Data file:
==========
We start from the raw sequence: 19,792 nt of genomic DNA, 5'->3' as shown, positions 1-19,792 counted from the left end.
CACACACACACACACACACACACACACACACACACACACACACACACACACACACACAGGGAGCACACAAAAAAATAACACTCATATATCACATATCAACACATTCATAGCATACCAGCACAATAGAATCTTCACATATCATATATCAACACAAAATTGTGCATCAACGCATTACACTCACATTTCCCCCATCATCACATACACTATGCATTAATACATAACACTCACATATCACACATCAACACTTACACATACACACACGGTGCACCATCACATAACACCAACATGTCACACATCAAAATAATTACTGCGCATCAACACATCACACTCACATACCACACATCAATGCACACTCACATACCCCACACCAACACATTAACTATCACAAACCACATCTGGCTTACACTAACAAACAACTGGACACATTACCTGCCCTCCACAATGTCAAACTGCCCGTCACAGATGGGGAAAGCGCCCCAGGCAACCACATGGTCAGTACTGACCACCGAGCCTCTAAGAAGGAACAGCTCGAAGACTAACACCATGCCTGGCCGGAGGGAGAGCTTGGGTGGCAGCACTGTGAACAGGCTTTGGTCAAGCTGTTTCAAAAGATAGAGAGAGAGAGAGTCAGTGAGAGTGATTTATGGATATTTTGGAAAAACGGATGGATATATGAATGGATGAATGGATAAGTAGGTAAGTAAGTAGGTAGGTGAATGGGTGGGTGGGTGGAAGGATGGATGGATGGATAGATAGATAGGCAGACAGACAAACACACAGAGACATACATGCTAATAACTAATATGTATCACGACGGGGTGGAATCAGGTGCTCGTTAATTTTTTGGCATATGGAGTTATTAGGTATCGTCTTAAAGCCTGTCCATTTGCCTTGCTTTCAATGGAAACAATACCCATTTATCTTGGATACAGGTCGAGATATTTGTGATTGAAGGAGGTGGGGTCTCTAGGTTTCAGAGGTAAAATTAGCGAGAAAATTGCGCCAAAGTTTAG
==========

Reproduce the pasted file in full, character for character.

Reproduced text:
We start from the raw sequence: 19,792 nt of genomic DNA, 5'->3' as shown, positions 1-19,792 counted from the left end.
CACACACACACACACACACACACACACACACACACACACACACACACACACACACACAGGGAGCACACAAAAAAATAACACTCATATATCACATATCAACACATTCATAGCATACCAGCACAATAGAATCTTCACATATCATATATCAACACAAAATTGTGCATCAACGCATTACACTCACATTTCCCCCATCATCACATACACTATGCATTAATACATAACACTCACATATCACACATCAACACTTACACATACACACACGGTGCACCATCACATAACACCAACATGTCACACATCAAAATAATTACTGCGCATCAACACATCACACTCACATACCACACATCAATGCACACTCACATACCCCACACCAACACATTAACTATCACAAACCACATCTGGCTTACACTAACAAACAACTGGACACATTACCTGCCCTCCACAATGTCAAACTGCCCGTCACAGATGGGGAAAGCGCCCCAGGCAACCACATGGTCAGTACTGACCACCGAGCCTCTAAGAAGGAACAGCTCGAAGACTAACACCATGCCTGGCCGGAGGGAGAGCTTGGGTGGCAGCACTGTGAACAGGCTTTGGTCAAGCTGTTTCAAAAGATAGAGAGAGAGAGAGTCAGTGAGAGTGATTTATGGATATTTTGGAAAAACGGATGGATATATGAATGGATGAATGGATAAGTAGGTAAGTAAGTAGGTAGGTGAATGGGTGGGTGGGTGGAAGGATGGATGGATGGATAGATAGATAGGCAGACAGACAAACACACAGAGACATACATGCTAATAACTAATATGTATCACGACGGGGTGGAATCAGGTGCTCGTTAATTTTTTGGCATATGGAGTTATTAGGTATCGTCTTAAAGCCTGTCCATTTGCCTTGCTTTCAATGGAAACAATACCCATTTATCTTGGATACAGGTCGAGATATTTGTGATTGAAGGAGGTGGGGTCTCTAGGTTTCAGAGGTAAAATTAGCGAGAAAATTGCGCCAAAGTTTAG